11 items from 2015
On Sunday, Alexandre Desplat won a BAFTA Award and a Grammy, both for “The Grand Budapest Hotel.” Next up: the Feb. 22 Oscars, where he is nominated in the musical score category for “Budapest Hotel” and “The Imitation Game.” According to conventional wisdom, this is his year — he’s earned six noms in the past eight years, but no wins yet.
On the other hand, conventional wisdom says that he could cancel himself out. Clearly, conventional wisdom is wrong in one of those cases.
Asked which of the two scores is his favorite, Desplat deadpans, “The Grand Imitation Hotel.”
The composer, reached in Paris, quickly adds that he loves both films, and each presented special challenges and rewards.
“Budapest” features a lot more music in its 100-minute running time, with the mood vacillating among drama, light comedy, fantasy and mittel-European atmosphere. Desplat says, “We needed to find instruments to create a special sound, »
- Tim Gray
Paris — The Paris-Ile de France region is increasingly positioning itself as Europe’s premier film production hub, while simultaneously building synergies with its closest rival, London, and also with production centers in Belgium and Luxembourg.
In recent years there has been a sea change in the way the local industry works. Since the Nouvelle Vague, France has charted its own distinctive path in the film world, including a strong emphasis on auteur films. But this underlying commitment to the “Art et Essai” — broadly, arthouse — films is complemented by a new generation of directors interested in integrating VFX and animation work within their projects.
In the wake of the digital revolution, all areas of French film production have gone digital, including subtle use of “invisible” VFX on auteur films. Recent examples include VFX work by Mikros Image on Michael Haneke’s “Amour” and Jacques Audiard’s “Rust and Bone” and Buf »
- Martin Dale
Son of a Gun, 2014.
Directed by Julius Avery.
Jr busts out of prison with Brendan Lynch, Australia’s most notorious criminal, and joins Lynch’s gang for a gold heist that soon pits the two men against one another.
Sound the alarm; it’s the Pointless Film Alert!
We’ve been down this road many times and probably too often than we should have. There’s this young guy and he’s a good kid in general but, wouldn’t you know it, he made a few wrong life decisions and here he is in jail. Along comes a career criminal and his gang to use the kid to get what they want (freedom, money, the usual) and maybe a friendship is made and broken along the way.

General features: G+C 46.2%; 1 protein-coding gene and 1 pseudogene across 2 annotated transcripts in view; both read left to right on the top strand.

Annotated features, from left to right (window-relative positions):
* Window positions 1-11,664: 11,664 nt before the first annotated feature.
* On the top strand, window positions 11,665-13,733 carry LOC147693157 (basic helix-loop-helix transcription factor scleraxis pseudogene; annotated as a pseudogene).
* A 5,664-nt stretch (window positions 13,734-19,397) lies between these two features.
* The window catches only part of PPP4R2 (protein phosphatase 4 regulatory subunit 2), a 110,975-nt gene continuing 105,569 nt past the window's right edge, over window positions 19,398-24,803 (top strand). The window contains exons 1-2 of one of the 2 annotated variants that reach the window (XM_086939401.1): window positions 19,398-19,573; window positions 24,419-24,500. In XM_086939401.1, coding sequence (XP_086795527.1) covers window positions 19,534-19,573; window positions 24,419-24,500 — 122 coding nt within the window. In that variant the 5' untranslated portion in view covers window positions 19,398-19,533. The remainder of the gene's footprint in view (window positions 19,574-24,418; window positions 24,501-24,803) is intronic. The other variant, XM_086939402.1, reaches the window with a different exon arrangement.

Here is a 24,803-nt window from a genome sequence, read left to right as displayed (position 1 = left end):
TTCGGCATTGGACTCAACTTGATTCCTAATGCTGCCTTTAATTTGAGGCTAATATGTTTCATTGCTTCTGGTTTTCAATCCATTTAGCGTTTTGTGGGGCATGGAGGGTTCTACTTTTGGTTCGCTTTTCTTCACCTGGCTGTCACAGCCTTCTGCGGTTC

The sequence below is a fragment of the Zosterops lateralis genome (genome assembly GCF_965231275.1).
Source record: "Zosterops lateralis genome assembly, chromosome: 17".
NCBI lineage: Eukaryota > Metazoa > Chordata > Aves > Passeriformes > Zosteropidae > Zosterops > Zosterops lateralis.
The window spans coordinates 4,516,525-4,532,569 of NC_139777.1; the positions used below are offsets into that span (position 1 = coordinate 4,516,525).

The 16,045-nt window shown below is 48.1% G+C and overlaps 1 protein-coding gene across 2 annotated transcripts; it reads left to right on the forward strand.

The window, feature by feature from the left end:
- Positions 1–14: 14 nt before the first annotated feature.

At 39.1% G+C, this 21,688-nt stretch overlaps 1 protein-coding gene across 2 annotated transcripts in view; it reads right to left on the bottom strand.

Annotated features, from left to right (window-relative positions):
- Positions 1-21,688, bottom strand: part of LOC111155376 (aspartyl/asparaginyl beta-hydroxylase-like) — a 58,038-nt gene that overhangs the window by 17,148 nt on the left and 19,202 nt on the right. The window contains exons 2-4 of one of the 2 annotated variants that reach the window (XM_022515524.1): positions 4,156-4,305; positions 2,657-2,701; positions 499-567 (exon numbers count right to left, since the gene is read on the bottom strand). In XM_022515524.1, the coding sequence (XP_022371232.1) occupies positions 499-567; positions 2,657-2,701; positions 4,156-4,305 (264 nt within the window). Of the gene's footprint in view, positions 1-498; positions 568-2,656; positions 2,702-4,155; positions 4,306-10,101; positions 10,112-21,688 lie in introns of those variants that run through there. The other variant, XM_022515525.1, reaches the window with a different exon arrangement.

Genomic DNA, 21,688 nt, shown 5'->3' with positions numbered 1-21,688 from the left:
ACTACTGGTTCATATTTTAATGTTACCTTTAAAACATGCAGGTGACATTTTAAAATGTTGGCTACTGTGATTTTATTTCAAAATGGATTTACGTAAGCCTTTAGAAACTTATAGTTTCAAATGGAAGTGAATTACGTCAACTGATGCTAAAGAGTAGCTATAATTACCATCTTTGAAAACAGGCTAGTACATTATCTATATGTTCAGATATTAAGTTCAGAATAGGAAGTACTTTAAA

Son of a Gun offers »
- Gary Collinson
I have a weird relationship with Terrence Malick. It's a one-sided relationship, obviously, since he doesn't even know I exist and it isn't specifically with Malick as much as it's with his online groupies. Then again, I'm probably equally a fan of directors such as David Fincher, Nicolas Winding Refn and Jacques Audiard so I guess I can understand the blind desire to see whatever he has in the pipeline, but it's just a general disinterest in the kind of films Malick has been working on as of late that cause me to question the interest from others. Granted, behind Tree of Life, which I enjoyed but didn't love as others have, To the Wonder is all that he's released. Coming up next is Knight of Cups, which will premiere at the Berlin Film Festival and after that we have Lawless (or at least that's what it was once called) and Voyage of Time, »
- Brad Brevet
Paris – France’s Mikros Image, with headquarters in Paris and offices in Montreal, Los Angeles, Liège, Brussels, Luxembourg and Milan, plans to reinforce its animation and VFX work, revolving primarily around its three-main operation centers: Paris, Belgium and Montreal.
With a 250-strong workforce, the company is one of France’s veteran and most highly-respected VFX shingles.
Mikros rose to international recognition with its 2010 Oscar-winning toon short “Logorama” and bowed a dedicated animation division in June 2012 in Levallois-Perret, Paris.
Its first animation feature, Louis Clichy and Alexandre Astier’s €37 million ($42 million) “Asterix: the Land of the Gods,” was released in France on Nov. 26, clocking up 0.93 million admissions for distributor Snd in its opening week. The film’s cumulative 3.2 million admissions, complemented by worldwide sales, makes it one of the most successful French toon pics ever.
- Martin Dale
On January 5, French post-production house Polyson garnered the coveted César & Techniques Award from a shortlist of six companies. The winner of theaward is determined through voting by the members of France’s Académie des Arts et Techniques du Cinéma, which organizes the main Cesars Awards ceremony in February.
Now in 2015, Polyson is unveiling major new facilities, including a Foley studio, a pre-mix studio and seven new image and sound editing rooms, covering a total area of 6500 square feet, including a 1100-square-foot Foley studio with a 16-foot ceiling height.